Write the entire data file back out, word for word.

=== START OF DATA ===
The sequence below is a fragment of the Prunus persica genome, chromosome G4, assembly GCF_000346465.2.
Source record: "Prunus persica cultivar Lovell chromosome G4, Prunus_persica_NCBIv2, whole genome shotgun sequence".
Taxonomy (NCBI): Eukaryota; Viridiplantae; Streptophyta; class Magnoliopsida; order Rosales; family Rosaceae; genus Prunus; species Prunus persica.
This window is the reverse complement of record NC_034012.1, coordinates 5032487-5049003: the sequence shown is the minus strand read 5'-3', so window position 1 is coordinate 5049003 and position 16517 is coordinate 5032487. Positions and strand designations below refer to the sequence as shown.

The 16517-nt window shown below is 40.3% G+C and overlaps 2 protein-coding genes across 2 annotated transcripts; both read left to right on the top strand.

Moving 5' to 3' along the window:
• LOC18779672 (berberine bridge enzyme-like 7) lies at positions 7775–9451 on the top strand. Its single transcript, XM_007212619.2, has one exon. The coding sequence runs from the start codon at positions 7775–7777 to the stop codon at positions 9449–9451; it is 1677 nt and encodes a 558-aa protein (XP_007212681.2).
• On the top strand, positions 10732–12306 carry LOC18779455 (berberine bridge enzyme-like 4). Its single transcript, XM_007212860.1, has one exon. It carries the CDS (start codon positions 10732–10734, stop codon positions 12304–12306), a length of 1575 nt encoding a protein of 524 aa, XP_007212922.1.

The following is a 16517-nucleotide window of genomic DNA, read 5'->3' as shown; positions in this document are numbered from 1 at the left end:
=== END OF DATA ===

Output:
The sequence below is a fragment of the Prunus persica genome, chromosome G4, assembly GCF_000346465.2.
Source record: "Prunus persica cultivar Lovell chromosome G4, Prunus_persica_NCBIv2, whole genome shotgun sequence".
Taxonomy (NCBI): Eukaryota; Viridiplantae; Streptophyta; class Magnoliopsida; order Rosales; family Rosaceae; genus Prunus; species Prunus persica.
This window is the reverse complement of record NC_034012.1, coordinates 5032487-5049003: the sequence shown is the minus strand read 5'-3', so window position 1 is coordinate 5049003 and position 16517 is coordinate 5032487. Positions and strand designations below refer to the sequence as shown.

The 16517-nt window shown below is 40.3% G+C and overlaps 2 protein-coding genes across 2 annotated transcripts; both read left to right on the top strand.

Moving 5' to 3' along the window:
• LOC18779672 (berberine bridge enzyme-like 7) lies at positions 7775–9451 on the top strand. Its single transcript, XM_007212619.2, has one exon. The coding sequence runs from the start codon at positions 7775–7777 to the stop codon at positions 9449–9451; it is 1677 nt and encodes a 558-aa protein (XP_007212681.2).
• On the top strand, positions 10732–12306 carry LOC18779455 (berberine bridge enzyme-like 4). Its single transcript, XM_007212860.1, has one exon. It carries the CDS (start codon positions 10732–10734, stop codon positions 12304–12306), a length of 1575 nt encoding a protein of 524 aa, XP_007212922.1.

The following is a 16517-nucleotide window of genomic DNA, read 5'->3' as shown; positions in this document are numbered from 1 at the left end: